The Issue

In 2019, the Texas Legislature passed the most significant tax reform seen in modern times. The new law—Senate Bill 2, otherwise known as the Texas Property Tax Reform and Transparency Act—makes many revisions to the Tax Code. Its signature change empowers voters with the right to decide on big tax increases. Under SB 2, property tax revenue growth for cities, counties, and certain special districts is limited to 3.5% annually, unless voters approve a larger increase.

While most Texans welcomed having a greater say in the tax rate setting process, some cities and counties have sought to get around asking for voters’ permission. At the urging of certain taxpayer-funded lobbying associations, a concerning number of city councils and county commissioners courts have cited a mis­interpreted provision in SB 2 to continue raising taxes to excess. The provision in question provides an exemption from the new law for localities experiencing a disaster. More specifically, if a locality has a disaster declared in its area, then the old tax system is effectively returned, that is, the one permitting as much as an 8% increase without voter approval. However, state lawmakers have repeatedly made clear that the provision was not intended to apply to today’s circumstances. According to top state officials, “this exemption only applies to physical damage (such as from a natural disaster) and not economic damage that has accompanied the COVID-19 fallout.” Nevertheless, a handful of local officials have chosen to ignore these warnings and act anyway.

Imposing a massive tax increase without voter approval is wrong on many levels. First, it is appalling to cut voters out of the process. SB 2 gives Texans the right to approve property tax revenue increases above 3.5%, and that must be respected. Second, it is a terrible time for huge tax hikes. The Texas economy is performing at a subpar level, and countless workers are unemployed or underemployed. Instead of raising taxes, every city and county official ought to be figuring out how to cut taxes and let families keep more of what they earn. Third, it sends a bad message. Inventing legal loopholes in order to exploit taxpayers breeds mistrust and anger.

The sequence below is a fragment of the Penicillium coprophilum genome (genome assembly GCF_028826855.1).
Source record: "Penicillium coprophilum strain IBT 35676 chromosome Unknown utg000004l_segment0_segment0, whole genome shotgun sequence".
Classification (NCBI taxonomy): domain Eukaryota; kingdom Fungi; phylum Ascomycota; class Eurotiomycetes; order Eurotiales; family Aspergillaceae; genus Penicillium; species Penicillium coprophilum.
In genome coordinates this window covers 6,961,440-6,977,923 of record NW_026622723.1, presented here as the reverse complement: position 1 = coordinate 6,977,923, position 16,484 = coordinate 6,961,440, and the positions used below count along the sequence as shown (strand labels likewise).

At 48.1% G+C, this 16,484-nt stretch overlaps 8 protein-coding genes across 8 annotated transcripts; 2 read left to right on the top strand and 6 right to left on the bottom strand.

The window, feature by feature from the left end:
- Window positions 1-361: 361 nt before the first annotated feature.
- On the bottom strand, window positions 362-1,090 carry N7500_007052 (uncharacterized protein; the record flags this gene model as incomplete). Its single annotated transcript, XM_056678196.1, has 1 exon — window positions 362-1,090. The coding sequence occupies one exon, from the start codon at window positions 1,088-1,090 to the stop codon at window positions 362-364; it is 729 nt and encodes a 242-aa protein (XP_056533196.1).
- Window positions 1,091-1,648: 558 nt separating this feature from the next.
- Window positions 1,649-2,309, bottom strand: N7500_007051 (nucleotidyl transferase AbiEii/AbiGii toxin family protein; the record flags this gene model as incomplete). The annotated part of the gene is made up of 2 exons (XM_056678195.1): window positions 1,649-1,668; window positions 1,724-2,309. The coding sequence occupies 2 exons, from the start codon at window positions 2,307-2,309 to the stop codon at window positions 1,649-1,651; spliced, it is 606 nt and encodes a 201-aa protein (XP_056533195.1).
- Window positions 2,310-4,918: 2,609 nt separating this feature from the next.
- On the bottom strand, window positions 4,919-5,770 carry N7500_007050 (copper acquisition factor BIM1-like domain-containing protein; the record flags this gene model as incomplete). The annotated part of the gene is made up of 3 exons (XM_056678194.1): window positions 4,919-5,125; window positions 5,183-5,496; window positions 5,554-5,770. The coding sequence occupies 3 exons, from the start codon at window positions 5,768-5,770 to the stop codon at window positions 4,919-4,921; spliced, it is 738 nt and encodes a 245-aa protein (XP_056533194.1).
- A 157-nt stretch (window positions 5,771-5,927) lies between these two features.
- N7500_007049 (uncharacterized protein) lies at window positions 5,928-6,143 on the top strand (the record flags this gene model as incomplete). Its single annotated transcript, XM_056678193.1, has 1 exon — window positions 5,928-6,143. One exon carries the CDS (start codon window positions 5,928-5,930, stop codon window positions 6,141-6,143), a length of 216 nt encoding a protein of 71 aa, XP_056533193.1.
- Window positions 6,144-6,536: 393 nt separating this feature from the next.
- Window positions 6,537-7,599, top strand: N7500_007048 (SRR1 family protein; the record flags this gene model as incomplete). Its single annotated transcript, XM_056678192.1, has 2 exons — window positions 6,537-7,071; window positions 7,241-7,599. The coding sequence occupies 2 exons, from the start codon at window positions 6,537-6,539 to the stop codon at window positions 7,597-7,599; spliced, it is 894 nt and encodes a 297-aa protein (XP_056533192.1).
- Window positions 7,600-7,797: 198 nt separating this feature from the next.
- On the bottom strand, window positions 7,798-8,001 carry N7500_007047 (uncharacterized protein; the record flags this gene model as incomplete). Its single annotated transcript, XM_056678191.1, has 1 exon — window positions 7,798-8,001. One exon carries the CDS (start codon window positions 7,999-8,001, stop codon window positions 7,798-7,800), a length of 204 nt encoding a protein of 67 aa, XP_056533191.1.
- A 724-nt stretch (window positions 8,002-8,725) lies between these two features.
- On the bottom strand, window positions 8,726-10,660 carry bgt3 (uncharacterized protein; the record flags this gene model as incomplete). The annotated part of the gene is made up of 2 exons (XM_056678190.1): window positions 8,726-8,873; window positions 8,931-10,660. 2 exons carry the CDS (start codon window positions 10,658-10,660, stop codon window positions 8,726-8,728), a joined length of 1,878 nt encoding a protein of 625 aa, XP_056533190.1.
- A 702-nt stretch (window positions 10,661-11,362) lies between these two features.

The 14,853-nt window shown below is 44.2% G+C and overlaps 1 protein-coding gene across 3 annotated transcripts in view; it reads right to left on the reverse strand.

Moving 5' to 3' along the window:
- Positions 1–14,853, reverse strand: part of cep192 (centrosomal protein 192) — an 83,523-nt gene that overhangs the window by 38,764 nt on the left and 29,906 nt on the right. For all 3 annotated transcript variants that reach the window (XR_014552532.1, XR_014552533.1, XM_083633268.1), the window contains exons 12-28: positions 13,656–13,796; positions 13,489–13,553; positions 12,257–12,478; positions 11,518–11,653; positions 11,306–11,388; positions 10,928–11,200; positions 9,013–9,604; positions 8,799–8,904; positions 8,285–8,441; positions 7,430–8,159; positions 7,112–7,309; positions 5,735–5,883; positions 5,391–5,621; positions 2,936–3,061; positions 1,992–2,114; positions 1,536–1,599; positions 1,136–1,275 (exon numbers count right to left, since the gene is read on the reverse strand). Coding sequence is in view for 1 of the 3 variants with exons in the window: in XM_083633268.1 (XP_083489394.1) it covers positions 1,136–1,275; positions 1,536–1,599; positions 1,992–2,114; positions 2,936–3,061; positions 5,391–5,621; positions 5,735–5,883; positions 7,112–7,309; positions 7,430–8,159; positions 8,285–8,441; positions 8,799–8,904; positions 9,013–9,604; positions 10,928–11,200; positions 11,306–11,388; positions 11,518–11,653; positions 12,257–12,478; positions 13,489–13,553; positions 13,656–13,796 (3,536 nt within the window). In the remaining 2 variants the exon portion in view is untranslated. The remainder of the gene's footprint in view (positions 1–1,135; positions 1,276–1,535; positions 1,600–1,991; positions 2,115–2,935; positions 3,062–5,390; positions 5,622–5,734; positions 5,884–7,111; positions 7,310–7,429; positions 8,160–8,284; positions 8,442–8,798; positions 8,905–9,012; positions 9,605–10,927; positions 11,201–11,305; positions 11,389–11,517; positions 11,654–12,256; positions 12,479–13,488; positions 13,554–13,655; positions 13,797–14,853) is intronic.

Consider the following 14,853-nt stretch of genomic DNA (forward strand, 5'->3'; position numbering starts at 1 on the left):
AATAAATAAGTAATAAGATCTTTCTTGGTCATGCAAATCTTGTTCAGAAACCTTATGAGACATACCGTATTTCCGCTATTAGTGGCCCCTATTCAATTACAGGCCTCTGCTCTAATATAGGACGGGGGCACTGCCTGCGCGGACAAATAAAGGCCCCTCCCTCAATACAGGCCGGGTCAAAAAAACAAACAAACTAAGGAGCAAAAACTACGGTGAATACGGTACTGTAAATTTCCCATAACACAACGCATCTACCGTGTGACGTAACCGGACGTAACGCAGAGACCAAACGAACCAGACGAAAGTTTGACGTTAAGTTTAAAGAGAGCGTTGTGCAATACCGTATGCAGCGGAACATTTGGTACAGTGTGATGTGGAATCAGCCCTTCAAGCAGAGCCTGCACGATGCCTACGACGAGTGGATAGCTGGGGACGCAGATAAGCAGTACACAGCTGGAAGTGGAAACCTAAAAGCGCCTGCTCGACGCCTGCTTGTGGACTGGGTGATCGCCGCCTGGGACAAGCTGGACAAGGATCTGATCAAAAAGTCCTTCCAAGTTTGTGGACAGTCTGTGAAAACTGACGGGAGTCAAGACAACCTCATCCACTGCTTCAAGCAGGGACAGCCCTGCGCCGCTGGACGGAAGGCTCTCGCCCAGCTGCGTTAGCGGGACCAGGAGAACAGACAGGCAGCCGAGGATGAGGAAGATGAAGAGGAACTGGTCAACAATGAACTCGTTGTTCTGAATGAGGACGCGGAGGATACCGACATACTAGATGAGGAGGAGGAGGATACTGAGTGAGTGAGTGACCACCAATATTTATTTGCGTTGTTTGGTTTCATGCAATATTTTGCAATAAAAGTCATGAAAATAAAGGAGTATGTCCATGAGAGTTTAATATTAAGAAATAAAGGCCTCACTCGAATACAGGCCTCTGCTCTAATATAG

Because city and county governments have acted contrary to SB 2, it is vital that the next Texas Legislature take appropriate action. One thing to be done is to add unmistakable clarity to the law. There should be absolutely no ambiguity in the Tax Code as to which situations qualify for a disaster exemption. Next, state lawmakers should consider penalizing cities and counties that exceed the 3.5% threshold without voter approval. Those local governments should have their property taxes reduced by a like-kind amount in fiscal years 2022 and 2023. In addition, lawmakers might consider further reductions to the 3.5% voter approval tax rate—especially in light of the massive tax increases passed by many cities and counties for both fiscal years 2020 and 2021. Fourth, lawmakers should explore ways to empower voters with the ability to lower taxes. Putting this power directly in the hands of voters could provide tax relief without necessarily having to spend state money next session.

The time for big, bold ideas is now. The recession-like economic environment and sky-high tax bills have taken their toll on a weary public. Texans need help. Lawmakers must protect the gains made last session and make new in-roads in 2021.

The Facts

  • SB 2 requires cities, counties, and certain special districts to limit property tax revenue growth to 3.5% annually, unless voters approve otherwise.
  • Some cities and counties have sought to use the current crisis as an excuse to raise taxes beyond 3.5% without voter approval. They are relying on a misinterpretation of one part of SB 2.
  • It is a mistake to exclude voters from the tax rate setting process.

Recommendations

  • Add unmistakable clarity to the Tax Code.
  • Penalize taxing entities that exceed the 3.5% limitation without voter approval.
  • Consider further reductions to the voter approval tax rate.
  • Study ways to empower voters with the ability to directly lower tax rates in their area.

Resources

Abolishing the “Robin Hood” School Property Tax by Kara Belew, Bill Peacock, Emily Sass, and Vance Ginn, Texas Public Policy Foundation (June 2018).

School Property Tax Reform: An Analysis of Options by Jorge Barro and John W. Diamond, Texas Public Policy Foundation (Nov. 2018).

On Texas’ Property Tax Problem: Go Big or Go Home” by James Quintero, Texas Public Policy Foundation (March 10, 2020).

Out of House and Home: How to Stop Efforts Undermining Property Tax Reform” [Video], Texas Public Policy Foundation (August 10, 2020).